NYSE MKT
CRMD

CorMedix Inc.

Shareholder Securities Fraud Litigation

Rigrodsky & Long, P.A. Announces A Securities Fraud Class Action Lawsuit Has Been Filed Against CorMedix Inc. (NYSE MKT: CRMD)

Rigrodsky & Long, P.A., including former Special Assistant United States Attorney, Timothy J. MacFall, announces that a complaint has been filed in the United States District Court for the District of New Jersey on behalf of all persons or entities that purchased the common stock of CorMedix Inc. (“CorMedix” or the “Company”) (NYSE MKT: CRMD) between March 12, 2011 and June 29, 2015, inclusive (the “Class Period”), alleging violations of the Securities Exchange Act of 1934 against the Company and certain of its officers (the “Complaint”).

If you purchased shares of CorMedix during the Class Period, or purchased shares prior to the Class Period and still hold CorMedix, and wish to discuss this action or have any questions concerning this notice or your rights or interests, please contact Timothy J. MacFall, Esquire or Peter Allocco of Rigrodsky & Long, P.A., 2 Righter Parkway, Suite 120, Wilmington, DE 19803 at (888) 969-4242; by e-mail to info@rl-legal.com.

The Complaint alleges that throughout the Class Period, defendants made materially false and misleading statements, and omitted materially adverse facts, about the Company’s business, operations and prospects.  Specifically, the Complaint alleges that the defendants concealed from the investing public that: (1) CorMedix’s announcements regarding its partnership discussions and imminent Phase 3 trials for its sole product, Neutrolin, were materially false and misleading; (2) clinical studies touted by CorMedix were misleading and overstated Neutrolin’s effectiveness when in fact Neutrolin offers no benefit compared to current industry protocols; (3) CorMedix overstated the cost effectiveness of Neutrolin compared to currently established medical protocols; (4) CorMedix’s market claims for Neutrolin were overstated; (5) CorMedix stock achieved an unsustainable valuation by using paid stock promoters, yet failed to disclose the use of such promoters in its regulatory filing pursuant to Section 17(b) of the Securities Act of 1933; (6) CorMedix insiders enriched themselves at the expense of shareholders by selling stock at inflated prices; and (7) as a result of the foregoing, CorMedix’s public statements were materially false and misleading at all relevant times.  As a result of defendants’ alleged false and misleading statements, the Company’s stock traded at artificially inflated prices during the Class Period.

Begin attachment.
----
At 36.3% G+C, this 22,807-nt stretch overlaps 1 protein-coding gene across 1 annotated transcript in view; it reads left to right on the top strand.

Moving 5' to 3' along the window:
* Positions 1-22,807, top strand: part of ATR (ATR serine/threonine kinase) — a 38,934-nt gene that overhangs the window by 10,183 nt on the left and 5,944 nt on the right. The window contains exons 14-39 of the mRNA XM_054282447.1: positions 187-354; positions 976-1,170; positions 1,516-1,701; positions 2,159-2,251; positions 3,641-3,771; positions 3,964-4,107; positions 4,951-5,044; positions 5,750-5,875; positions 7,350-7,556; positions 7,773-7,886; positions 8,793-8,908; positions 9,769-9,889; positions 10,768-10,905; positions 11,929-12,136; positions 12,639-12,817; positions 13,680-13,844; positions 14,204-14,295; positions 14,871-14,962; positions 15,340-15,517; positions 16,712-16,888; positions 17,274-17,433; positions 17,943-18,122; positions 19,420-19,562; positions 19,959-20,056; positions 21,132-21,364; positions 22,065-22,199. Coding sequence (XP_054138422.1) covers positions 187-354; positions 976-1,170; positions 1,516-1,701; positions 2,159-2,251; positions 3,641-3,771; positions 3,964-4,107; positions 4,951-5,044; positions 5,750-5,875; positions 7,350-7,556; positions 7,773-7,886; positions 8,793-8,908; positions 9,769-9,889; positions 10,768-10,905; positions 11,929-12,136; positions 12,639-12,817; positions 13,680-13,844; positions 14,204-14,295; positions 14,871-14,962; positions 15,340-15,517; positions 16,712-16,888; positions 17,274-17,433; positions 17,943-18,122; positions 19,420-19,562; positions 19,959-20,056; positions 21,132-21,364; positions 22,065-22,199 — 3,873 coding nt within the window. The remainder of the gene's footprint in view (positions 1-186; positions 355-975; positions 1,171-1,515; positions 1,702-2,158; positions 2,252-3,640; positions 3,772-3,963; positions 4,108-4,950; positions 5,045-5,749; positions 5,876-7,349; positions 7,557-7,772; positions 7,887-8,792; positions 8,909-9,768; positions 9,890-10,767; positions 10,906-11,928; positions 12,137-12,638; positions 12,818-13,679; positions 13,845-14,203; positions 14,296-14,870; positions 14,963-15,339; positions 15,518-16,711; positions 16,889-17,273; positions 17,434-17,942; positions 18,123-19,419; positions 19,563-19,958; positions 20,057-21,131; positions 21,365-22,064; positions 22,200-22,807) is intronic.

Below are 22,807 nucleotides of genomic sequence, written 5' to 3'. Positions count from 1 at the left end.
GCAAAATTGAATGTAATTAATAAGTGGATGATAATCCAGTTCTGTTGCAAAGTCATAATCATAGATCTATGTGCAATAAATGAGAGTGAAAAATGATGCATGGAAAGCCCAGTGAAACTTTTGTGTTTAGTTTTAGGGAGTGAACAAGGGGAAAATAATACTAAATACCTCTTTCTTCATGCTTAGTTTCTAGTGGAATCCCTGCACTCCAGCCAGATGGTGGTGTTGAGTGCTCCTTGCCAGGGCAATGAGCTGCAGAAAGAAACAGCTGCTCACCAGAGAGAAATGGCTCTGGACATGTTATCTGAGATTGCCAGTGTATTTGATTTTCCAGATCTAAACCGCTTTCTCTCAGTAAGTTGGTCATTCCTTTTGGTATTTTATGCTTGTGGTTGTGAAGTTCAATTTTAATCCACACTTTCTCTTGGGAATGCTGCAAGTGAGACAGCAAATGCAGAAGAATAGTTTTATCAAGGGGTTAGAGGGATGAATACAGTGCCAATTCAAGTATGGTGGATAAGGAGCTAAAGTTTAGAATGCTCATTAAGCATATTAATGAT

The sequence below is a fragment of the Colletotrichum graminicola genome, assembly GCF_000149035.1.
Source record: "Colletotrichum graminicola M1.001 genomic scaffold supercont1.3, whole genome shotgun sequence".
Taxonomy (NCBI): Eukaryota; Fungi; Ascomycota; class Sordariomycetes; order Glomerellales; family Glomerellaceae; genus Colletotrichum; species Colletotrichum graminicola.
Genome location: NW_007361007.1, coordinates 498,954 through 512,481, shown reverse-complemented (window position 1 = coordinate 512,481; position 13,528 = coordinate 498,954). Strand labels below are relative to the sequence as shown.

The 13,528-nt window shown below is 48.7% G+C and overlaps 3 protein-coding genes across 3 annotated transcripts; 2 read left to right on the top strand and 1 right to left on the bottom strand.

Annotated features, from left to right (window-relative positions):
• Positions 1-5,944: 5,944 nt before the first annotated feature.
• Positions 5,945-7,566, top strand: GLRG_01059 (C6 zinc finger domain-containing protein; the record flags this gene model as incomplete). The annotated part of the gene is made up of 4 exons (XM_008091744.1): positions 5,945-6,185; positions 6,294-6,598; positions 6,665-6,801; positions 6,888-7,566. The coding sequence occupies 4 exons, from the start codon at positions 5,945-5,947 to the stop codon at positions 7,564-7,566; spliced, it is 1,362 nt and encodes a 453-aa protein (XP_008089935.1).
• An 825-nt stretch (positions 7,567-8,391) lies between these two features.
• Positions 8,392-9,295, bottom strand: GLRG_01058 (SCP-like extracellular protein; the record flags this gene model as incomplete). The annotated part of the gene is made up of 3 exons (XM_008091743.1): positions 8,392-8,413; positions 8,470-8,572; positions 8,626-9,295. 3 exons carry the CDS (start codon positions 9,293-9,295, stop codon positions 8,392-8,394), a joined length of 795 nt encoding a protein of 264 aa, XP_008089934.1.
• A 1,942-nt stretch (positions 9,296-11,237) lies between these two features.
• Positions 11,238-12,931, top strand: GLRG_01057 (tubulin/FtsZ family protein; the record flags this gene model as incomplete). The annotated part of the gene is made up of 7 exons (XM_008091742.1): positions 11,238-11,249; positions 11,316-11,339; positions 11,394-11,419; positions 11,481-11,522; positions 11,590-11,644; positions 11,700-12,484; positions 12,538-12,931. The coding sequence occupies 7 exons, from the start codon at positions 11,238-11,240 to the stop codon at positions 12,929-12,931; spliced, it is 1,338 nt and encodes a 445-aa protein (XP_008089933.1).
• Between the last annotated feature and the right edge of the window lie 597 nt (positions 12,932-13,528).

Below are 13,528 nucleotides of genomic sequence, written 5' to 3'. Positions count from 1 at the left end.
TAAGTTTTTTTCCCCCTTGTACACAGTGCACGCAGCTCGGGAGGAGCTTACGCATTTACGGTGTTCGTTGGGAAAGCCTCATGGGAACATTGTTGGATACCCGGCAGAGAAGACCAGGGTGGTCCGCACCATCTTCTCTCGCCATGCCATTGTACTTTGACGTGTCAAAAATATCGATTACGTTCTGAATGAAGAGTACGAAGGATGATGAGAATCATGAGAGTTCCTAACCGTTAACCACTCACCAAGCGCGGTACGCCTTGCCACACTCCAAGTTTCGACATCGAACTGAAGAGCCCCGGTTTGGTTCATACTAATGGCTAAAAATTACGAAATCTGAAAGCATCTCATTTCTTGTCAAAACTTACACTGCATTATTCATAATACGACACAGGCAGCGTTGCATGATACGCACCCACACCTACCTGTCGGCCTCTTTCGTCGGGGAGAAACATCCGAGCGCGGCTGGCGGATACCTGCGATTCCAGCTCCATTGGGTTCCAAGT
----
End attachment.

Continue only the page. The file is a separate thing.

According to the Complaint, on June 29, 2015, an article by The Pump Stopper published on Seeking Alpha alleged that (1) personnel involved in the formation of CorMedix had faced prior accusations of fraud; (2) Neutrolin’s performance in clinical trials was vastly overstated; and (3) the Company had engaged stock promoters in order to inflate the Company’s share price.

On this news, shares in CorMedix dropped over 16%, closing at $4.05 per share on June 29, 2015, on heavy trading volume.

If you wish to serve as lead plaintiff, you must move the Court no later than September 4, 2015.  A lead plaintiff is a representative party acting on behalf of other class members in directing the litigation.  In order to be appointed lead plaintiff, the Court must determine that the class member’s claim is typical of the claims of other class members, and that the class member will adequately represent the class.  Your ability to share in any recovery is not, however, affected by the decision whether or not to serve as a lead plaintiff.  Any member of the proposed class may move the court to serve as lead plaintiff through counsel of their choice, or may choose to do nothing and remain an absent class member.

While Rigrodsky & Long, P.A. did not file the Complaint in this matter, the firm, with offices in Wilmington, Delaware and Garden City, New York, regularly litigates securities class, derivative and direct actions, shareholder rights litigation and corporate governance litigation, including claims for breach of fiduciary duty and proxy violations in the Delaware Court of Chancery and in state and federal courts throughout the United States.

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